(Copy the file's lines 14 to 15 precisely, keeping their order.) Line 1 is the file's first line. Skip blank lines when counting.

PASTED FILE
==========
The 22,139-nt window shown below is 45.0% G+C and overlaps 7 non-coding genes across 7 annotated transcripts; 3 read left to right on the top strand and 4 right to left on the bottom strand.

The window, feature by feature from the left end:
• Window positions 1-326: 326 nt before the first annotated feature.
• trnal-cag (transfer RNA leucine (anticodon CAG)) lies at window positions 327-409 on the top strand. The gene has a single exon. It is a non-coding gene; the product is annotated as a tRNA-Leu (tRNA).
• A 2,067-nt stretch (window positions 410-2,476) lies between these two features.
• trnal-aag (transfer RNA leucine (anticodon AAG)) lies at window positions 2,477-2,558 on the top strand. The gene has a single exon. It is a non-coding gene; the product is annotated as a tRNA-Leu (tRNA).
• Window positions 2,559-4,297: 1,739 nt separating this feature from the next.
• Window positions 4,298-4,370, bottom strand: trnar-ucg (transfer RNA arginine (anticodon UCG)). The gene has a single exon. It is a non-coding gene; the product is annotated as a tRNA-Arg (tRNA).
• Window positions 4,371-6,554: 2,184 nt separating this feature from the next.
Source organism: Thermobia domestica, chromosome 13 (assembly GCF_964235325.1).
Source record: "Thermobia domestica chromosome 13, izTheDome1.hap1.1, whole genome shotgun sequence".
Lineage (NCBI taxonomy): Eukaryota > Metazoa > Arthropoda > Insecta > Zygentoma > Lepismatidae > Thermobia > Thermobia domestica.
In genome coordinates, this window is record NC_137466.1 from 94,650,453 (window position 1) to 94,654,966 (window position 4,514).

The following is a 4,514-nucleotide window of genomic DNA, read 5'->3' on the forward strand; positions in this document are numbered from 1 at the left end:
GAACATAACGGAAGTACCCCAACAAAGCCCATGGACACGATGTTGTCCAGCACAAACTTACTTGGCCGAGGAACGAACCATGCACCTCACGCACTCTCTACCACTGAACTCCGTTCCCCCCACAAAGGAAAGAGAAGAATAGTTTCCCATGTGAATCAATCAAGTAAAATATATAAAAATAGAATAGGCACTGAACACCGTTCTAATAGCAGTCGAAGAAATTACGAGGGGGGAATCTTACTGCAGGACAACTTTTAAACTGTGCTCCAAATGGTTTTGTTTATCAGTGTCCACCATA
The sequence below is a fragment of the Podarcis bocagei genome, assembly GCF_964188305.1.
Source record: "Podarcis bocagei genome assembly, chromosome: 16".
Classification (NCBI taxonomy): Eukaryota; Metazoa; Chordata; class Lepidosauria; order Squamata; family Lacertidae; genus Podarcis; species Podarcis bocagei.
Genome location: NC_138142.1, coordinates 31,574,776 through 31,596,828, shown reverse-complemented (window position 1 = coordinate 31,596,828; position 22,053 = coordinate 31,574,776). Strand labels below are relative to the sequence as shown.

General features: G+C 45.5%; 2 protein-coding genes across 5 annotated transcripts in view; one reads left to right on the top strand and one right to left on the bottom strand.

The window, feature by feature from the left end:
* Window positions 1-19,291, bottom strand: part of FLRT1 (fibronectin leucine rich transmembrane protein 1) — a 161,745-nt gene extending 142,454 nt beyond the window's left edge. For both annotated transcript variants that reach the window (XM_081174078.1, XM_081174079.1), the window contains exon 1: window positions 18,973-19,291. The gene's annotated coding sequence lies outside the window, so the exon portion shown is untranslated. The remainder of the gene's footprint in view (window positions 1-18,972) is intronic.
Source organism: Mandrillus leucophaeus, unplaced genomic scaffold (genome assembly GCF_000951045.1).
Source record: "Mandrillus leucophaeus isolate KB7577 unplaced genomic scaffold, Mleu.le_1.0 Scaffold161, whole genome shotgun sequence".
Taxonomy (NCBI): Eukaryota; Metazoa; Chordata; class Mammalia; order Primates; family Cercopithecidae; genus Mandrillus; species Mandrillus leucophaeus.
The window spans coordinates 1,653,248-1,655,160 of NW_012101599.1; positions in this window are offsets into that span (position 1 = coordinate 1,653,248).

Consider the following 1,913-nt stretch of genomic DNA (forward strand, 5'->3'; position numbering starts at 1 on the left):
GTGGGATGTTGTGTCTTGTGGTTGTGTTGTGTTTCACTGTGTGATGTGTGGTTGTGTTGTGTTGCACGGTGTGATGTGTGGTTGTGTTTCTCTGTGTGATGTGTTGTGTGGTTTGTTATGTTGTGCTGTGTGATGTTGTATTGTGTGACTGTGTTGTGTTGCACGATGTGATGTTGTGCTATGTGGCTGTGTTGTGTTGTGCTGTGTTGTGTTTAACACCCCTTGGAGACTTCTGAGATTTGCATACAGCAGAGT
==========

The following is a 4,514-nucleotide window of genomic DNA, read 5'->3' on the forward strand; positions in this document are numbered from 1 at the left end:
GAACATAACGGAAGTACCCCAACAAAGCCCATGGACACGATGTTGTCCAGCACAAACTTACTTGGCCGAGGAACGAACCATGCACCTCACGCACTCTCTACCACTGAACTCCGTTCCCCCCACAAAGGAAAGAGAAGAATAGTTTCCCATGTGAATCAATCAAGTAAAATATATAAAAATAGAATAGGCACTGAACACCGTTCTAATAGCAGTCGAAGAAATTACGAGGGGGGAATCTTACTGCAGGACAACTTTTAAACTGTGCTCCAAATGGTTTTGTTTATCAGTGTCCACCATA